Nepal is a developing country and is ranked 142 out of 177 countries in terms of Human Development Index (UNDP, 2007). The UNDP also ranks Nepal as 68th out of 102 developing countries with an annual GDP per capita of US$ 252 (UNDP, 2006). In 2006, the country had an estimated population of 28.3 million (CIA, 2007), of which 40% were aged 15 or less; approximately 80% of the population lived in rural areas.
In terms of energy, traditional fuel consumption (mainly wood) represents 93% of total usage but in the remote and improvised mountain areas, it represents 100% of total usage. The average per capita electricity consumption is only 91 kWh per annum, although electricity is only accessible to approximately 25% of the nation's population. Infant mortality, compared to developed nations, is high ranging from 86 to 53 per 1000 live births for the poorest and richest 20% respectively. The UNDP estimates that in 2001-3, 17% of the population was estimated to be malnourished. In children under five years old, this was reflected in 48% and 51% being under weight and under height for age respectively. Over one fifth of babies were born underweight. These average statistics, alarming as they are, mask a more serious situation for rural and remote people in Nepal, where malnutrition and its effects are much worse.Food Security in Humla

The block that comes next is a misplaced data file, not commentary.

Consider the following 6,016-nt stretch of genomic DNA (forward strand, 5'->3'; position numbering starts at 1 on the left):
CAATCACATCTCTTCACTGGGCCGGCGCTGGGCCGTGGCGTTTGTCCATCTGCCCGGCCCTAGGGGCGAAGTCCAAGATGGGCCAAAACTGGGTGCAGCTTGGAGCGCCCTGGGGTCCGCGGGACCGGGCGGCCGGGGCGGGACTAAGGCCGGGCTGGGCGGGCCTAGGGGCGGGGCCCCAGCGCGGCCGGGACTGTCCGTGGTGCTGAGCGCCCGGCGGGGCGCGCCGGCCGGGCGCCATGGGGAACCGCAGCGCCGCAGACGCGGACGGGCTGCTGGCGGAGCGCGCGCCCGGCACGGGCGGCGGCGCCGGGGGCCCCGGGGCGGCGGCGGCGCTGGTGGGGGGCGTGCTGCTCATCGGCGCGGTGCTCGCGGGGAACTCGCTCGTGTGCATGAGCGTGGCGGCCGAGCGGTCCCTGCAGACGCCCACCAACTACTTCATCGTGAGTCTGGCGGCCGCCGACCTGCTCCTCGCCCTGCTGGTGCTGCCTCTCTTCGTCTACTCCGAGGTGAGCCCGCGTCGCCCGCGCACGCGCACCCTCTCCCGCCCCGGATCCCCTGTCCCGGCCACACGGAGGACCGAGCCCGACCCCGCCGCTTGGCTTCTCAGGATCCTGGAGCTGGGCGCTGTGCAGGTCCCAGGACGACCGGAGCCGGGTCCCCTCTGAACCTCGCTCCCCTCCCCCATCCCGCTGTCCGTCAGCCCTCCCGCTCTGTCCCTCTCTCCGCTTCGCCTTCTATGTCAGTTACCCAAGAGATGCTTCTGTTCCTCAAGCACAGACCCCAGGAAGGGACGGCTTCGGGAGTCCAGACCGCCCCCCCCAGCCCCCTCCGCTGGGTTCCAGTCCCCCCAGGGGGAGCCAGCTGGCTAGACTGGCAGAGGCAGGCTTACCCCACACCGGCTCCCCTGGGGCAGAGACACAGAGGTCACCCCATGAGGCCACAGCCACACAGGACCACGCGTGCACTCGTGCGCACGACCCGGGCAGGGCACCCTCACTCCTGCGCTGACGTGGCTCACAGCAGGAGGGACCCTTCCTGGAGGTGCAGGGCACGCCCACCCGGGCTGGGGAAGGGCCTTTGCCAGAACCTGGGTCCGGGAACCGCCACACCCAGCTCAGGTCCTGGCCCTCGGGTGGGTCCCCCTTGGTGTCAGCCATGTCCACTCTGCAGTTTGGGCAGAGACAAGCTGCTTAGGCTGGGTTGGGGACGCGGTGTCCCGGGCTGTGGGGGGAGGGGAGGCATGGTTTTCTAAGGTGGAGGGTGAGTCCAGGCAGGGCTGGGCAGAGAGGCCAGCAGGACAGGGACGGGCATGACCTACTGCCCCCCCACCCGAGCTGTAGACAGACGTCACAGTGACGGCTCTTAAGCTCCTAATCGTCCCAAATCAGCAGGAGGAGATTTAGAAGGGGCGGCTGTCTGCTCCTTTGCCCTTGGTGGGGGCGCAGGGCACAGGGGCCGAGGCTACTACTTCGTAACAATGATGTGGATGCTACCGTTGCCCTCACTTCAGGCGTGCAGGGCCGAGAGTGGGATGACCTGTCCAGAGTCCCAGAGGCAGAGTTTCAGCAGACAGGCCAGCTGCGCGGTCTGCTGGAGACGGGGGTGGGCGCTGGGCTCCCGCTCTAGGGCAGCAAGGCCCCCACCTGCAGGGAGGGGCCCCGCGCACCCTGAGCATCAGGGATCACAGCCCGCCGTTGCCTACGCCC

The World Bank defines 'food security' as "access by all people at all times to enough food for an active healthy life" (NPC/UNDP, 2005). Humla has been judged to be one of the poorest. Using a ranking of 1 (best) to 75 (worst), Humla was ranked 74th in the overall index in regard to poverty, deprivation, socioeconomic and infrastructural development, and women's empowerment (ICIMOD, 2003).
In this food deficient area, a subsistence economy runs on inter-village trade, livestock and the cultivation of food-grains". Less than one percent of the land is arable due to steep slopes, rocks, rivers and forest cover (DPH, 2004) and snow cover for five months of the year reduces fresh food production to just 3-4 months per year. As a result, and unsurprisingly, there is chronic malnutrition among the local population. In a study of children in the districts of Humla found that malnutrition rates of children below 5 yrs old is 65%.
RIDS-Nepal recognized this problem plaguing the people of Humla and started to fight back by developing different projects that would help the people there in this enormous problem. RIDS-Nepal has developed 5 different programs to address this issue which includes Smokeless metal stove , Solar Cooker , Solar Drier , Greenhouse and Nutrition Programmme .
All of these programs are specifically designed to increase the overall food production, reduce the food scarcity, cook and store the available food effectively and hygienically and teach how children should be taken care of by providing the necessary daily nutrients. You can take a closer look at each of the individual programs through Food Security menu.